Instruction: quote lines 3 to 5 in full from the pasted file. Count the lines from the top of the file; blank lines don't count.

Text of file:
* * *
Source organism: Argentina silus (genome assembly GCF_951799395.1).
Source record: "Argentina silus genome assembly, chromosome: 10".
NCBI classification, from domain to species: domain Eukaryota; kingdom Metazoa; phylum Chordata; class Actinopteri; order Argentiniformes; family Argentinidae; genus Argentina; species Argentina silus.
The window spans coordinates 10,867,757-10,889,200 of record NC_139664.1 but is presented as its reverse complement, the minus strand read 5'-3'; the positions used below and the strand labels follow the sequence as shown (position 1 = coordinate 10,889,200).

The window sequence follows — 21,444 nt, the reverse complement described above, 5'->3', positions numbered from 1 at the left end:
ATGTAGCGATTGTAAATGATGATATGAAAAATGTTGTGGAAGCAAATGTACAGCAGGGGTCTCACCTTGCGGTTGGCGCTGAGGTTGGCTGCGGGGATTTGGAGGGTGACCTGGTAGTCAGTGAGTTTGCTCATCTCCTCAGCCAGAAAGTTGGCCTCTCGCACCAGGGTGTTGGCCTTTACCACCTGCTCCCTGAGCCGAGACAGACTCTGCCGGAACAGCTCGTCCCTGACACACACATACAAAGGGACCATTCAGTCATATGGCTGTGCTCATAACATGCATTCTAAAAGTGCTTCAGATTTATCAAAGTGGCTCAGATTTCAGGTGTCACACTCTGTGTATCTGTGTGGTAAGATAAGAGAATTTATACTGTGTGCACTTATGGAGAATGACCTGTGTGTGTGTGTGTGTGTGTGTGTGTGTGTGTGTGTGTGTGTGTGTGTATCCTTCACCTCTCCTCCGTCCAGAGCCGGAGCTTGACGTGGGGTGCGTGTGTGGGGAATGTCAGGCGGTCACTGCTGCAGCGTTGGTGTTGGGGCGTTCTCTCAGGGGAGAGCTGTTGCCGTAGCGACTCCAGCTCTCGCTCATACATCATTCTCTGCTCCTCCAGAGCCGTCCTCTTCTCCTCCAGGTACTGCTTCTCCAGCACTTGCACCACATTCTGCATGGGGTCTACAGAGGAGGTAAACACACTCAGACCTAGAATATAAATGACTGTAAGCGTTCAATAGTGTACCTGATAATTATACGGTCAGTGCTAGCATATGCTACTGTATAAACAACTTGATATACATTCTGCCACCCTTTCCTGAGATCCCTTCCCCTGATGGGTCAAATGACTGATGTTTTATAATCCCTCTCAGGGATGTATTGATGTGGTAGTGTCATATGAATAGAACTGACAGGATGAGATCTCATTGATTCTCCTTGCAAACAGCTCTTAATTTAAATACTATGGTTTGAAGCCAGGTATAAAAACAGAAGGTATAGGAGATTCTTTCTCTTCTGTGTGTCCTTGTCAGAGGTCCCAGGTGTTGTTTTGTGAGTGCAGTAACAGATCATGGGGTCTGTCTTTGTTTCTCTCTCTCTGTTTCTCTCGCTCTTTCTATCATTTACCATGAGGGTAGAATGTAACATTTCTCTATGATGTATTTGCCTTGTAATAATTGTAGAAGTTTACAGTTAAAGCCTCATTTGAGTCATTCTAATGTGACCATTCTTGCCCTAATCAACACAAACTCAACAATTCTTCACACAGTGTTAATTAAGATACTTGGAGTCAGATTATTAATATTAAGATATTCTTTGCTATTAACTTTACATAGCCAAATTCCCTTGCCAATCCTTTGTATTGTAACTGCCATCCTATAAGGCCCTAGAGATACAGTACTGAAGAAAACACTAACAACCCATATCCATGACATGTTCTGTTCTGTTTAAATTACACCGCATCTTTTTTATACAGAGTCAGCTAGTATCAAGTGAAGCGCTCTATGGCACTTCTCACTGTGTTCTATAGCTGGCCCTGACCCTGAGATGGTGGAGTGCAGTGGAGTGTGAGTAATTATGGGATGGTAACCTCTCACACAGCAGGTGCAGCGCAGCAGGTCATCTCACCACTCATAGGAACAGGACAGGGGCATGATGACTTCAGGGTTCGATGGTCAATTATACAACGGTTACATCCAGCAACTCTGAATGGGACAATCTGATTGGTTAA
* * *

NCBI classification, from domain to species: domain Eukaryota; kingdom Metazoa; phylum Chordata; class Actinopteri; order Argentiniformes; family Argentinidae; genus Argentina; species Argentina silus.
The window spans coordinates 10,867,757-10,889,200 of record NC_139664.1 but is presented as its reverse complement, the minus strand read 5'-3'; the positions used below and the strand labels follow the sequence as shown (position 1 = coordinate 10,889,200).

The window sequence follows — 21,444 nt, the reverse complement described above, 5'->3', positions numbered from 1 at the left end: